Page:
GRANNY’S ATTIC – The Brickfields (Grimdon Records GRICD005)

The BrickfieldsFor their fourth album together, Cohen Braithwaite-Kilcoyne, George Sansome and Lewis Wood have returned to their origins in that The Brickfields is a purely instrumental album. Personally, I find this a bit perverse given that Granny’s Attic includes two of the finest interpreters of traditional song of their generation but the creative muse leads where it will. The chaps haven’t quite produced a ceilidh album, although they could, but something rather more graceful and sometimes quite sedate.

The album opens with the pairing of two traditional tunes, ‘Cruds & Cream’ and ‘Jig From New Harmony’, a cracking tune from Indiana, which gets the set off to a flying start. ‘Odd Thoughts/James’s Maggot’, both from the 18th century, are more suited to the drawing room although the latter is very sprightly and by the end any dancers would be quite out of breath. George wrote ‘Considerate Birders’ and opens it on solo guitar with Lewis sidling in on violin before taking over the lead. Cohen then slips in underneath and then, in his turn, takes over. It’s a gorgeous tune.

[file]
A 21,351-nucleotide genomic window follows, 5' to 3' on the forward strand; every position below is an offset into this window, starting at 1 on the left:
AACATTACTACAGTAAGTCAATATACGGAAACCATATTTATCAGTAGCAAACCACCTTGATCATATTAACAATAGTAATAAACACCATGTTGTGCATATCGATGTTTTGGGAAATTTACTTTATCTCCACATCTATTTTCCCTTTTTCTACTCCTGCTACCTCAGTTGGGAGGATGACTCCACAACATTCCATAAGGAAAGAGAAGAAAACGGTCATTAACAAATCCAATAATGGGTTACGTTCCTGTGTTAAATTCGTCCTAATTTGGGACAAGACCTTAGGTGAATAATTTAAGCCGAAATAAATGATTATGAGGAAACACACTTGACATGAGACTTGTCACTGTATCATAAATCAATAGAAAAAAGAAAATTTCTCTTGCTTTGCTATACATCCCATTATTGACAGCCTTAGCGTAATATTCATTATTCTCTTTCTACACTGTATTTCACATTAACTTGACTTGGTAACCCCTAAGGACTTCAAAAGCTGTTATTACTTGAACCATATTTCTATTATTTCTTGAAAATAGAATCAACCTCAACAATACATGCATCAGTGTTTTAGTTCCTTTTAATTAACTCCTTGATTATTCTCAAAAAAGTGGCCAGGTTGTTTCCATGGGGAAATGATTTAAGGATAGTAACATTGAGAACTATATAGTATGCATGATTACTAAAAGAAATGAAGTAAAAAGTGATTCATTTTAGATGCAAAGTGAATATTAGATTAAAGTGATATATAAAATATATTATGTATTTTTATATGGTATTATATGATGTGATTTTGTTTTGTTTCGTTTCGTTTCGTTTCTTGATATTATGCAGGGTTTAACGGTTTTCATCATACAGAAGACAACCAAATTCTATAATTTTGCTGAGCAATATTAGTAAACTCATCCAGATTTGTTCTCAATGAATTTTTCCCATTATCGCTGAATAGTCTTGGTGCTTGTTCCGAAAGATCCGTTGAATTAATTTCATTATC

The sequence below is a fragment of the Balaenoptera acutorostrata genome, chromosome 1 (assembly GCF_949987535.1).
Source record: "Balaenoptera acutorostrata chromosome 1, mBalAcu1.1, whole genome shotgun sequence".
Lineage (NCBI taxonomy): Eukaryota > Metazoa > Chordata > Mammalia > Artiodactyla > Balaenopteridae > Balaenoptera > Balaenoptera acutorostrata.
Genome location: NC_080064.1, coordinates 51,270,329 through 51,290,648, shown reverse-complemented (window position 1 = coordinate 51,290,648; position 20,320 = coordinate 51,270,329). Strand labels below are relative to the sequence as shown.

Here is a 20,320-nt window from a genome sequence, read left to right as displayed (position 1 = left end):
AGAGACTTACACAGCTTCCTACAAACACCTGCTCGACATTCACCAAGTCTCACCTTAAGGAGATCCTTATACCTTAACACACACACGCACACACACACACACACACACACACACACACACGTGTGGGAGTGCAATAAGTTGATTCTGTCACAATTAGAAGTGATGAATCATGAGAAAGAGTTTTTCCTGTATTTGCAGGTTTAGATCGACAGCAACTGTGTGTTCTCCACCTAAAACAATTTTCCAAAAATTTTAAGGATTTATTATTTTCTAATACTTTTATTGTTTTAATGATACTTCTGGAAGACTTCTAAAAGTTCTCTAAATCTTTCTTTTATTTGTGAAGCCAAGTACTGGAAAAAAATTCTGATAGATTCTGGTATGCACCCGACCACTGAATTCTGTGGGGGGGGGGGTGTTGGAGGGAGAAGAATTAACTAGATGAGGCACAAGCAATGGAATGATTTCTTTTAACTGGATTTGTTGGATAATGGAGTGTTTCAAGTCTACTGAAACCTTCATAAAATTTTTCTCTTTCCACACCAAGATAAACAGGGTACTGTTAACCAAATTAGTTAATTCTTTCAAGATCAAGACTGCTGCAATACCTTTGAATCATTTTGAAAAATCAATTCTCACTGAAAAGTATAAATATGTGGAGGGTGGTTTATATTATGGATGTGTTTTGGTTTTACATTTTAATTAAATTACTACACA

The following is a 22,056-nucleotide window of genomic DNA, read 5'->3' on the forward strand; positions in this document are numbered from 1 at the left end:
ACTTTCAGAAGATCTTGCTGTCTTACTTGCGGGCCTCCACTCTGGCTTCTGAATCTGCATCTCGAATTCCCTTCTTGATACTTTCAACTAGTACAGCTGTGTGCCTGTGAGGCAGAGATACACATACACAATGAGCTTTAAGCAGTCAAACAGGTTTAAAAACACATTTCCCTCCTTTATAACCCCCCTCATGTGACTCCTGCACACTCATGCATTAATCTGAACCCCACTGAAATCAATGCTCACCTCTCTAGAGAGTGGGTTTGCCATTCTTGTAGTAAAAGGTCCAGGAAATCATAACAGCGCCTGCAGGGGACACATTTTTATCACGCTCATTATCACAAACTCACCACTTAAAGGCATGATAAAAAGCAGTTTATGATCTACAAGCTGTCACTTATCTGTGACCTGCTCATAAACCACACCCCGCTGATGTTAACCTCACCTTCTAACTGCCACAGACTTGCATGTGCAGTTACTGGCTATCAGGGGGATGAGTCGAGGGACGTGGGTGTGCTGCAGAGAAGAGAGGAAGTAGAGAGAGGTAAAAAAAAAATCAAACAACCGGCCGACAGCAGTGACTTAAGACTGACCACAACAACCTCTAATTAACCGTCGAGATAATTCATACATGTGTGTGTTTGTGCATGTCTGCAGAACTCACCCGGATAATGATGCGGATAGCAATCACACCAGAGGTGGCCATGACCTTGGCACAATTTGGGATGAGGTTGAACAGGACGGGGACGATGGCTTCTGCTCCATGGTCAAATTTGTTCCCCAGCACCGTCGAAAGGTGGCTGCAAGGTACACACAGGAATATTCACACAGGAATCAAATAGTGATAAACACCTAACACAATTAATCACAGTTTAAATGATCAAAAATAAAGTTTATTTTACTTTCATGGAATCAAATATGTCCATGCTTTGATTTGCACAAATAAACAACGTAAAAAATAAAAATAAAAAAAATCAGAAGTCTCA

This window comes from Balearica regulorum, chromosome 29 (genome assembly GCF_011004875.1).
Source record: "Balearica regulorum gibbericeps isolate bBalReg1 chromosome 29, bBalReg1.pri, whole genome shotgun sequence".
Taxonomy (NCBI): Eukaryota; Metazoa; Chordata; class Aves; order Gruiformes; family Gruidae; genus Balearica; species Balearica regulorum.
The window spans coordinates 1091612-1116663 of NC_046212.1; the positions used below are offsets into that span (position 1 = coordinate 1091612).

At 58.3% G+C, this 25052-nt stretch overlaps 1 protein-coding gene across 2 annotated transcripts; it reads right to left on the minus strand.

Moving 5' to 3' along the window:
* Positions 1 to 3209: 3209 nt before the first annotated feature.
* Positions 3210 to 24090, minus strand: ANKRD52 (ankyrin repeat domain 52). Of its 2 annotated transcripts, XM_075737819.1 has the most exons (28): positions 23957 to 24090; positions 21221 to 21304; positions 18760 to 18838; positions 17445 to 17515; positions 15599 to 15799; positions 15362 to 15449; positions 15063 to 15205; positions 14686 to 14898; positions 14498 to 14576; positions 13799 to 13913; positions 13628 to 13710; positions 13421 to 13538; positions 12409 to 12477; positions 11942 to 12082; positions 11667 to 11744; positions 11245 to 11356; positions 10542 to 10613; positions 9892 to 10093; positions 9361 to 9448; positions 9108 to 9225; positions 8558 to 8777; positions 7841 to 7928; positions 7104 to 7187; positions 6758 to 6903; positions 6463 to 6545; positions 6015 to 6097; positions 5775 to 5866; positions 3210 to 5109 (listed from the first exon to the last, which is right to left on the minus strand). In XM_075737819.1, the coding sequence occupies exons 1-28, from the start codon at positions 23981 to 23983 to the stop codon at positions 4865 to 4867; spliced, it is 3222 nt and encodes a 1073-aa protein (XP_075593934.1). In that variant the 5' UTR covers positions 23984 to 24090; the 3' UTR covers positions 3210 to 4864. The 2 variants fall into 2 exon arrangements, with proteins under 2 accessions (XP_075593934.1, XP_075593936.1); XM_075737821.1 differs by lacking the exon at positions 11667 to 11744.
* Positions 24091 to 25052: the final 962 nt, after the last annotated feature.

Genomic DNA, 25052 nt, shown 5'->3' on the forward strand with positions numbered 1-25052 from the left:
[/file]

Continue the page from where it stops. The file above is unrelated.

‘Rakes Of Kirby’, from Cumberland, is a real country tune and it’s paired with Cohen’s ‘Will Grimdon’s No.2’. George wrote ‘Queen’s Wood’, an old fashioned sounding tune with a modern twist – another one for the drawing room – while Cohen’s ‘Devil’s Arch’ is suitably creepy. Lewis wrote ‘Highfield’s Lament’ in tribute to a demolished pub and paired it with ‘200 Miles South West’ inspired by the strange world of folk festivals. The former is stately without being lugubrious and slips smoothly into the slightly more upbeat second tune.

Cohen’s ‘Boxing Day’ has the feel of a tune that came out of some noodling – if you can noodle on a concertina – and is paired with ‘The Brickfields’, apparently one of the favourite dances of 1783, while the honour of composing the closing track, ‘Watt’s Red’, falls to Lewis. The sleeve notes describe it as “fiendish” but Granny’s Attic make it sound easy. It is the shortest track on the album which may be just as well.

The Brickfields is an album that carries you along delightfully, which not all instrumental sets do. The chaps don’t want to make us think too much but tick all the right boxes.

Dai Jeffries

Artists’ website:

‘Highfield’s Lament/200 Miles South West’ – live:

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